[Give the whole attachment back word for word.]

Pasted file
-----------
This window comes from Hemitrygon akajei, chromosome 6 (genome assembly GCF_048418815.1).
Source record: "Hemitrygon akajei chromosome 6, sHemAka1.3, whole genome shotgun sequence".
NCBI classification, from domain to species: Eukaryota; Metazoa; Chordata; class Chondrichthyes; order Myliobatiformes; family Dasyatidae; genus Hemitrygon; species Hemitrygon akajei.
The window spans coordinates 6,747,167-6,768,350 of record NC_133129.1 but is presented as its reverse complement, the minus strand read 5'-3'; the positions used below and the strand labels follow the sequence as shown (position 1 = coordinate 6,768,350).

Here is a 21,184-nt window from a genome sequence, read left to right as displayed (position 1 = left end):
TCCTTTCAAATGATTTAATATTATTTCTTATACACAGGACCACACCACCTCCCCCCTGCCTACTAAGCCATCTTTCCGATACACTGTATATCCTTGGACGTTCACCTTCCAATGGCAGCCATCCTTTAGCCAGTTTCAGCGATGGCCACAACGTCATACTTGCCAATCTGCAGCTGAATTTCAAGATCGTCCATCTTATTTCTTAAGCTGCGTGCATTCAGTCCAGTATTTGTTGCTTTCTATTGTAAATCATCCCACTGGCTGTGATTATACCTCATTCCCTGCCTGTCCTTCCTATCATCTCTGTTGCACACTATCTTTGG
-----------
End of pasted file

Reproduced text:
This window comes from Hemitrygon akajei, chromosome 6 (genome assembly GCF_048418815.1).
Source record: "Hemitrygon akajei chromosome 6, sHemAka1.3, whole genome shotgun sequence".
NCBI classification, from domain to species: Eukaryota; Metazoa; Chordata; class Chondrichthyes; order Myliobatiformes; family Dasyatidae; genus Hemitrygon; species Hemitrygon akajei.
The window spans coordinates 6,747,167-6,768,350 of record NC_133129.1 but is presented as its reverse complement, the minus strand read 5'-3'; the positions used below and the strand labels follow the sequence as shown (position 1 = coordinate 6,768,350).

Here is a 21,184-nt window from a genome sequence, read left to right as displayed (position 1 = left end):
TCCTTTCAAATGATTTAATATTATTTCTTATACACAGGACCACACCACCTCCCCCCTGCCTACTAAGCCATCTTTCCGATACACTGTATATCCTTGGACGTTCACCTTCCAATGGCAGCCATCCTTTAGCCAGTTTCAGCGATGGCCACAACGTCATACTTGCCAATCTGCAGCTGAATTTCAAGATCGTCCATCTTATTTCTTAAGCTGCGTGCATTCAGTCCAGTATTTGTTGCTTTCTATTGTAAATCATCCCACTGGCTGTGATTATACCTCATTCCCTGCCTGTCCTTCCTATCATCTCTGTTGCACACTATCTTTGG